Before jumping into the review, here is an overview video from the BoomWriter team:
The overall workflow shown in the video is consistent across all three of the BoomWriter tools. Teachers send out a writing prompt, students do their writing and send it back to the teacher, the teacher can provide as many rounds of feedback as they’d like, and once revisions are complete, students anonymously vote on their favorites before moving forward with the next writing task.
This video goes into a little more depth about what this process looks like and how it’s put into practice across their three tools:
Across all three tools, there’s also a small element of gamification that BoomWriter uses to help increase engagement. As students work through activities, they earn Boomer Bucks, which can then be used to style their avatar with new costumes and props. While I think this would be beneficial and fun for the elementary and potentially middle school audiences, I don’t see it being as beneficial with high school students. That said, it’s a minor element of the system, and not actually necessary to use. The tools themselves are great, with or without this gamification element.
Next, we’ll take a look at each of the three tools more in more depth.
StoryWriter includes 50-60 different story starts, which are written by actual authors, and leveled by subject matter. Teachers select the story start they want to use, send it out to the students, and the students are then asked to continue with Chapter 2 of the story. If you don’t see a story you like, you can write your own to send out to your students! You’ll also have the option to assign a due date, provide guidance notes, and if you’re using the PRO account, attach a specific rubric to the assignment as well.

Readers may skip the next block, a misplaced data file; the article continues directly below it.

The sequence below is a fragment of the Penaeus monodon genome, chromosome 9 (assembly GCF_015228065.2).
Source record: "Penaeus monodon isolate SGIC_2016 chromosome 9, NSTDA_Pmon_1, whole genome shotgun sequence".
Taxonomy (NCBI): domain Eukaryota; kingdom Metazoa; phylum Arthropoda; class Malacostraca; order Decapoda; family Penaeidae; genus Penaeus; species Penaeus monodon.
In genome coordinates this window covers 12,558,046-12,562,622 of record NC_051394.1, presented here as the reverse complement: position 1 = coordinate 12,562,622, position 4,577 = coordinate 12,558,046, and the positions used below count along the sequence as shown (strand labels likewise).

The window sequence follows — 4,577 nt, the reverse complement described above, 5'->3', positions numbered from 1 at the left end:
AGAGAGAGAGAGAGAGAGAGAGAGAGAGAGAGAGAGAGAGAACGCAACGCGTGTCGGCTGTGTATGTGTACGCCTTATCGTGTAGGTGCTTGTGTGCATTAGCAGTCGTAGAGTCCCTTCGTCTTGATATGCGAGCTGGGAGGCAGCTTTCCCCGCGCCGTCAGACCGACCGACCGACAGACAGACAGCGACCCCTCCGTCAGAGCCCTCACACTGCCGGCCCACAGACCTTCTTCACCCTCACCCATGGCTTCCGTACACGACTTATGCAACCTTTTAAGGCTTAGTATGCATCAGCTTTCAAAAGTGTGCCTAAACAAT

BoomWriter also makes it incredibly easy to differentiate assignments. Teachers can send different stories to different groups of students, making it simple to customize content and activities to specific student needs.
Once you’ve sent out your assignment to the students, you’ll be able to track progress from the teacher dashboard. You can see who has completed revisions, which students have entries that are approved, and get an overall idea of where everyone is at.
As shown in the videos above, the review and revision process can go back and forth between students and teachers as long as you’d like it to. Students can write their draft, send it over to the teacher, and the teacher can provide feedback for the students to make revisions. Students will see a dashboard with all of their current assignments and the status of each when they login.
My one thought here, is that you cannot add comments on specific lines of text. You can only add overall comments. While I think this might be OK for elementary students, when dealing with more advanced writing for secondary students, it would be incredibly helpful to be able to add in comments to specific sections/lines of writing, rather than only being able to leave one single note of feedback. In other words, you’re not able to do commenting like you can in something like Microsoft Word or Google Docs. Research suggests that providing specific feedback is incredibly important for helping students develop their writing, and that’s much easier to do when you can add comments within the actual writing.